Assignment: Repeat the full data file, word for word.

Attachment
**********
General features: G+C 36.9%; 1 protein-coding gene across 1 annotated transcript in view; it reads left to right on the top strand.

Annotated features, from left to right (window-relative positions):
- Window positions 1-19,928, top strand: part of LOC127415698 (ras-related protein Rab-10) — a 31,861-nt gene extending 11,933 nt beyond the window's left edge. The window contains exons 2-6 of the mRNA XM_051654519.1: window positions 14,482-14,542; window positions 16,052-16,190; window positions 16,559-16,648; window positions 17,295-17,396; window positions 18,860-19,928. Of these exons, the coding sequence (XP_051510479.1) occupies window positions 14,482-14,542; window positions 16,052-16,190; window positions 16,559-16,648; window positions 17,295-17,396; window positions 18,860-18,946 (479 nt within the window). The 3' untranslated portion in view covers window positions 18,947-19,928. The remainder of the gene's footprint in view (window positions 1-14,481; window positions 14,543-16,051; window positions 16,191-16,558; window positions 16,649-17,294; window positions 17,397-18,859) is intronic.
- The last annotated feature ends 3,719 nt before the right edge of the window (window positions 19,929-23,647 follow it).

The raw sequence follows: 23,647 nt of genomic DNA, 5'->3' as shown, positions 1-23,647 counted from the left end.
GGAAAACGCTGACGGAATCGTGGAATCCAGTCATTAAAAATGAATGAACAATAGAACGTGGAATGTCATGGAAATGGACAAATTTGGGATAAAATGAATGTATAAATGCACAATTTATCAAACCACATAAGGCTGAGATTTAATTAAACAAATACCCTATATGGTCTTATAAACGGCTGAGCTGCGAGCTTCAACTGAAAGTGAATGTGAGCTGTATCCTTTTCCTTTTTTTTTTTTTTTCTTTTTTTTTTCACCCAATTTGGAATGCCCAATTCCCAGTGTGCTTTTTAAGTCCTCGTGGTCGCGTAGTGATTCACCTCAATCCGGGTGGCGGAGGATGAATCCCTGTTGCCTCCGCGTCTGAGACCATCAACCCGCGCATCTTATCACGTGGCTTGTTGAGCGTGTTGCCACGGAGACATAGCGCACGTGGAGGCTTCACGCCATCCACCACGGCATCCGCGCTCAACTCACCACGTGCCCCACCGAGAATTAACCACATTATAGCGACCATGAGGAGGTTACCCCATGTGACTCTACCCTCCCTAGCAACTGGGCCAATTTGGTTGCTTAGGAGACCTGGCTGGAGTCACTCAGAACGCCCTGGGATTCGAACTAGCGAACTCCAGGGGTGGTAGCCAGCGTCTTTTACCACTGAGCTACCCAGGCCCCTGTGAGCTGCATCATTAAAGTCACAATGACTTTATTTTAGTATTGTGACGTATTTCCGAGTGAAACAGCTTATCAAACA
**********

General features: G+C 36.9%; 1 protein-coding gene across 1 annotated transcript in view; it reads left to right on the top strand.

Annotated features, from left to right (window-relative positions):
- Window positions 1-19,928, top strand: part of LOC127415698 (ras-related protein Rab-10) — a 31,861-nt gene extending 11,933 nt beyond the window's left edge. The window contains exons 2-6 of the mRNA XM_051654519.1: window positions 14,482-14,542; window positions 16,052-16,190; window positions 16,559-16,648; window positions 17,295-17,396; window positions 18,860-19,928. Of these exons, the coding sequence (XP_051510479.1) occupies window positions 14,482-14,542; window positions 16,052-16,190; window positions 16,559-16,648; window positions 17,295-17,396; window positions 18,860-18,946 (479 nt within the window). The 3' untranslated portion in view covers window positions 18,947-19,928. The remainder of the gene's footprint in view (window positions 1-14,481; window positions 14,543-16,051; window positions 16,191-16,558; window positions 16,649-17,294; window positions 17,397-18,859) is intronic.
- The last annotated feature ends 3,719 nt before the right edge of the window (window positions 19,929-23,647 follow it).

The raw sequence follows: 23,647 nt of genomic DNA, 5'->3' as shown, positions 1-23,647 counted from the left end.
GGAAAACGCTGACGGAATCGTGGAATCCAGTCATTAAAAATGAATGAACAATAGAACGTGGAATGTCATGGAAATGGACAAATTTGGGATAAAATGAATGTATAAATGCACAATTTATCAAACCACATAAGGCTGAGATTTAATTAAACAAATACCCTATATGGTCTTATAAACGGCTGAGCTGCGAGCTTCAACTGAAAGTGAATGTGAGCTGTATCCTTTTCCTTTTTTTTTTTTTTTCTTTTTTTTTTCACCCAATTTGGAATGCCCAATTCCCAGTGTGCTTTTTAAGTCCTCGTGGTCGCGTAGTGATTCACCTCAATCCGGGTGGCGGAGGATGAATCCCTGTTGCCTCCGCGTCTGAGACCATCAACCCGCGCATCTTATCACGTGGCTTGTTGAGCGTGTTGCCACGGAGACATAGCGCACGTGGAGGCTTCACGCCATCCACCACGGCATCCGCGCTCAACTCACCACGTGCCCCACCGAGAATTAACCACATTATAGCGACCATGAGGAGGTTACCCCATGTGACTCTACCCTCCCTAGCAACTGGGCCAATTTGGTTGCTTAGGAGACCTGGCTGGAGTCACTCAGAACGCCCTGGGATTCGAACTAGCGAACTCCAGGGGTGGTAGCCAGCGTCTTTTACCACTGAGCTACCCAGGCCCCTGTGAGCTGCATCATTAAAGTCACAATGACTTTATTTTAGTATTGTGACGTATTTCCGAGTGAAACAGCTTATCAAACA